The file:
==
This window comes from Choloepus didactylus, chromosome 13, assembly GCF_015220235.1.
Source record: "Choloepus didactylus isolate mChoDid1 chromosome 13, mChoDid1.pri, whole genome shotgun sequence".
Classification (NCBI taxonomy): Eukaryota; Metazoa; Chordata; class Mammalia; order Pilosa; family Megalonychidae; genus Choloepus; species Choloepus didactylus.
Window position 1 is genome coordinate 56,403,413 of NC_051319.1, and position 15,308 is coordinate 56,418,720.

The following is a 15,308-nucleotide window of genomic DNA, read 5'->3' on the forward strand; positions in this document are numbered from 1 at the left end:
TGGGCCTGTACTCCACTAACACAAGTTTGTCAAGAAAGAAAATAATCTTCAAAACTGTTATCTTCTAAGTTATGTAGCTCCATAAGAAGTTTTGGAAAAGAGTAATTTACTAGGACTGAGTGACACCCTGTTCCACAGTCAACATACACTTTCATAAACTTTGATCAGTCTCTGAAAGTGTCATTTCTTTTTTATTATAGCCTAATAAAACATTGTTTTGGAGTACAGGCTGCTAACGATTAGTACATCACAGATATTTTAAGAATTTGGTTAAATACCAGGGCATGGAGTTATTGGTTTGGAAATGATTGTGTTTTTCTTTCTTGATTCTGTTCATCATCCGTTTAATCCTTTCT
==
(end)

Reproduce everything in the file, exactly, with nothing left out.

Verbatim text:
This window comes from Choloepus didactylus, chromosome 13, assembly GCF_015220235.1.
Source record: "Choloepus didactylus isolate mChoDid1 chromosome 13, mChoDid1.pri, whole genome shotgun sequence".
Classification (NCBI taxonomy): Eukaryota; Metazoa; Chordata; class Mammalia; order Pilosa; family Megalonychidae; genus Choloepus; species Choloepus didactylus.
Window position 1 is genome coordinate 56,403,413 of NC_051319.1, and position 15,308 is coordinate 56,418,720.

The following is a 15,308-nucleotide window of genomic DNA, read 5'->3' on the forward strand; positions in this document are numbered from 1 at the left end:
TGGGCCTGTACTCCACTAACACAAGTTTGTCAAGAAAGAAAATAATCTTCAAAACTGTTATCTTCTAAGTTATGTAGCTCCATAAGAAGTTTTGGAAAAGAGTAATTTACTAGGACTGAGTGACACCCTGTTCCACAGTCAACATACACTTTCATAAACTTTGATCAGTCTCTGAAAGTGTCATTTCTTTTTTATTATAGCCTAATAAAACATTGTTTTGGAGTACAGGCTGCTAACGATTAGTACATCACAGATATTTTAAGAATTTGGTTAAATACCAGGGCATGGAGTTATTGGTTTGGAAATGATTGTGTTTTTCTTTCTTGATTCTGTTCATCATCCGTTTAATCCTTTCT